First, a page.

- Short and interrupted, broken, jerky; hacky.
- A hacking cough. A hacking laugh. A hacking breath. A hacking cry.
- A more hacking and harrowing cough I have never heard.
- Anise will diminish the most hacking cough to where it is no longer irritating.
1960, P. G. Wodehouse, Jeeves in the Offing, chapter XX:
- “So now everything's fine.” I uttered a hacking laugh. “No,” I said, in answer to a query from Aunt Dahlia. “I have not accidentally swallowed my tonsils, I was merely laughing hackingly. Ironical that the young blister should say that everything is fine, for at this very moment disaster stares us in the eyeball.”
Most non-creative collocations are the phrases given as examples.
- (computing) Playful solving of technical work that requires deep understanding, especially of a computer system.
- From hacker: "A person who delights in having an intimate understanding of the internal workings of a system, computers and computer networks in particular." — RFC 1392
- (computing) Unauthorized attempts to bypass the security mechanisms of an information system or network. See also cracker.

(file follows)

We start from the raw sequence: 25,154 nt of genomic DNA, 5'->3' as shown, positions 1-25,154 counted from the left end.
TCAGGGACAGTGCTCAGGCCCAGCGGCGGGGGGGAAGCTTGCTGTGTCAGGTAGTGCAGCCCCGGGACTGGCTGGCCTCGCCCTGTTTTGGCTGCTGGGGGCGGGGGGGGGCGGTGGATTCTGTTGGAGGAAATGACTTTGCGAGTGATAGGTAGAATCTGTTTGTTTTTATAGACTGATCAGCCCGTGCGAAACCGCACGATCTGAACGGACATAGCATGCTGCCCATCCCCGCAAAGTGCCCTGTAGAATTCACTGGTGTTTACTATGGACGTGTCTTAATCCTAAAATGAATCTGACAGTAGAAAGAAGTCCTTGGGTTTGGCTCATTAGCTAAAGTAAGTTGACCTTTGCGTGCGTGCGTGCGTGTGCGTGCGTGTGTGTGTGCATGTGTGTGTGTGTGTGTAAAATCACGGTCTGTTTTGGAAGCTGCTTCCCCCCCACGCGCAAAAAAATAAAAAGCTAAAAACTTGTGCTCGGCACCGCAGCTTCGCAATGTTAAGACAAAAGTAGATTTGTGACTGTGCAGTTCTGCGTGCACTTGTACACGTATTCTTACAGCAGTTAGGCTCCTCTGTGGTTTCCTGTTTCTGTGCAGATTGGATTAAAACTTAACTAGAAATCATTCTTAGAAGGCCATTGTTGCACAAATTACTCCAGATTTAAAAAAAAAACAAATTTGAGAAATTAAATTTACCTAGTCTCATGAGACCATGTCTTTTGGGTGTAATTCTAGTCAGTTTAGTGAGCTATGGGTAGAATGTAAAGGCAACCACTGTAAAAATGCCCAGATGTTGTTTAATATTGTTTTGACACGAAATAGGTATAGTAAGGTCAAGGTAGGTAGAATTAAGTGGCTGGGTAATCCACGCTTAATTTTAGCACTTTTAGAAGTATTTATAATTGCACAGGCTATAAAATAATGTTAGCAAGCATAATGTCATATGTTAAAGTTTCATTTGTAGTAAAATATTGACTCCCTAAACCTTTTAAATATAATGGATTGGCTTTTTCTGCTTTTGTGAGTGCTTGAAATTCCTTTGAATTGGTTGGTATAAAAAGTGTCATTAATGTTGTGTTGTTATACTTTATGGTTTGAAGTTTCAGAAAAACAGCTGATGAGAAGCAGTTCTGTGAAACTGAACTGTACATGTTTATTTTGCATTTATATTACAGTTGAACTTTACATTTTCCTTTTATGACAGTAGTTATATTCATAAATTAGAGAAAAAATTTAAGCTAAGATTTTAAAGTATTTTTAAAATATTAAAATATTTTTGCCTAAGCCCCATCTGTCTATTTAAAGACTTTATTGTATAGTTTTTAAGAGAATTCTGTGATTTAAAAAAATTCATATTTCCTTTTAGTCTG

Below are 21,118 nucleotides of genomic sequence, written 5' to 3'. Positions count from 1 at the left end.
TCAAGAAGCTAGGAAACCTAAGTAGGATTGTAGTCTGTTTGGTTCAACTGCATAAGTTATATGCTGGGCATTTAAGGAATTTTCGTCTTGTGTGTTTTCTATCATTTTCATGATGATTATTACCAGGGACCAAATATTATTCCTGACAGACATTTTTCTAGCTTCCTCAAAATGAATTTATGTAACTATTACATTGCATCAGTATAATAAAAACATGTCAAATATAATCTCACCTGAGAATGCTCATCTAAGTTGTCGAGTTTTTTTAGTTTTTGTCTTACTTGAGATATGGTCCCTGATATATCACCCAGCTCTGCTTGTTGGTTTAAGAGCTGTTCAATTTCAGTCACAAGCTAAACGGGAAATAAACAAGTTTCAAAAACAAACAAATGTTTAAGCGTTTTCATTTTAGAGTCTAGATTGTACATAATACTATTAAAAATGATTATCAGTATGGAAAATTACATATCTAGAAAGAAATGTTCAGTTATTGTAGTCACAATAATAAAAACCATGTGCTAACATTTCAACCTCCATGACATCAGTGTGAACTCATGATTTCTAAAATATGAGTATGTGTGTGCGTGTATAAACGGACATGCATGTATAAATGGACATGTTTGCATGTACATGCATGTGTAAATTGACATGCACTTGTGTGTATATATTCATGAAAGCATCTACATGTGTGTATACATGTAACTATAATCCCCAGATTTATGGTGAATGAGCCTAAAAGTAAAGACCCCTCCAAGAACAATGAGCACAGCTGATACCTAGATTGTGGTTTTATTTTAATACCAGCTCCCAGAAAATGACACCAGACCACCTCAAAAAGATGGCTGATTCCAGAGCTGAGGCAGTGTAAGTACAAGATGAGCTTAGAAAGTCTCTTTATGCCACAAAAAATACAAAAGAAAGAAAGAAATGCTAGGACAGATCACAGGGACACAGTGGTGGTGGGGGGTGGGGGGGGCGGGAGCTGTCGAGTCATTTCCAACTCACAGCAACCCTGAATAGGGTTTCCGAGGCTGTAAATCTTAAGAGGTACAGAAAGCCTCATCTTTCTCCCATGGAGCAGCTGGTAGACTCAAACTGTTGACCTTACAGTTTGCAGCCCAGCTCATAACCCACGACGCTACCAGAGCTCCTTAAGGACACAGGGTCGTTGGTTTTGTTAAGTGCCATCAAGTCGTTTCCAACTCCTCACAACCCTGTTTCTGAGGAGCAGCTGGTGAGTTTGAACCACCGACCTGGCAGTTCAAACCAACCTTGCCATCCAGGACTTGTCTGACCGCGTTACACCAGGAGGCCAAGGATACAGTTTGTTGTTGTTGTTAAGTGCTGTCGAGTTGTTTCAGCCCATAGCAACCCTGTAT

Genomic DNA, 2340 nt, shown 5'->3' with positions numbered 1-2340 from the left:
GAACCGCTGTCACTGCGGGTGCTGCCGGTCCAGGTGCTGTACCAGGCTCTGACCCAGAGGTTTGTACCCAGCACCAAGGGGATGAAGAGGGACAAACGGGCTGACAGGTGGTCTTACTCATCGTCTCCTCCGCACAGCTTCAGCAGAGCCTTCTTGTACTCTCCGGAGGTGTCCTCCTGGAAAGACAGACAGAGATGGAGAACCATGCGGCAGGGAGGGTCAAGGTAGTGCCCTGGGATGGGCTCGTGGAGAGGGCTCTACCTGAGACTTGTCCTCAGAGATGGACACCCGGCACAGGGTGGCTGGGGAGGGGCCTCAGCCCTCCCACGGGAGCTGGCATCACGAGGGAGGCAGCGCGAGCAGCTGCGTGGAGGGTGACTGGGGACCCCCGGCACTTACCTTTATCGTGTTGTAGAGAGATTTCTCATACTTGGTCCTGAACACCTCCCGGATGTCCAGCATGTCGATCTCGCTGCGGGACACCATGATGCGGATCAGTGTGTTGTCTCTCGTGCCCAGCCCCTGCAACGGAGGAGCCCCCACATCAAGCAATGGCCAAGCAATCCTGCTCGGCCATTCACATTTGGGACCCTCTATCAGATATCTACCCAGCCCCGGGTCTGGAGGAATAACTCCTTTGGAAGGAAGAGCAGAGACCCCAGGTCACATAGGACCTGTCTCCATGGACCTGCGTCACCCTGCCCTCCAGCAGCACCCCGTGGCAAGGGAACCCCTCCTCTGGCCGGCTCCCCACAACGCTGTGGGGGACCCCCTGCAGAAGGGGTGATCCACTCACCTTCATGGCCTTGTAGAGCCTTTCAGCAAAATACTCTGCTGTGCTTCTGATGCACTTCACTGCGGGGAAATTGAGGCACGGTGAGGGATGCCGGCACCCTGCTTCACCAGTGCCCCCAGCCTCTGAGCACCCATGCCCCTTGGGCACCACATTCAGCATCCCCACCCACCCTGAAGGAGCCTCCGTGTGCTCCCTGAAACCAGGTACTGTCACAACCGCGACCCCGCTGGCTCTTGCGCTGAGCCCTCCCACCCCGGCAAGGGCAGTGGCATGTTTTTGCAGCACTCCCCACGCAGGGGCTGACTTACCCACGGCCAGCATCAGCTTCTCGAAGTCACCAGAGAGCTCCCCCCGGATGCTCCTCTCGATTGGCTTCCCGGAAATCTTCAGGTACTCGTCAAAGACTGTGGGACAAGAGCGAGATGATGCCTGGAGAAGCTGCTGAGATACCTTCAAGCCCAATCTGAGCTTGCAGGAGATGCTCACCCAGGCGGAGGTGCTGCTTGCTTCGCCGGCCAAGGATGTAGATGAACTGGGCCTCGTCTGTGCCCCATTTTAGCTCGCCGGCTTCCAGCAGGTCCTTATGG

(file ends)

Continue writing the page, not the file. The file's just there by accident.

- (pathology) A dry coughing; the emission of a succession of short coughs.
- (sports, chiefly American football, soccer, rugby) A kick in the shins.
- (massage) The act of striking the muscles with the side of the hand.
- (UK, countable) A riding or journey on horseback. (Plural hackings.)
- (obsolete) The operation of working over the faces of rough or worn grindstones with a hack-hammer.
- (obsolete, masonry) The separation of a course of stones into two smaller courses, when there are not enough large stones to form a single course.
- (obsolete, gem-cutting) The cuts and grooves made in the metal laps by holding the cutting edge of a steel blade against them while in motion, for the purpose of providing receptacles or pockets for the powders using in cutting and polishing gems.
- (obsolete, brick-making) The piling of bricks for drying.
- Present participle of hack.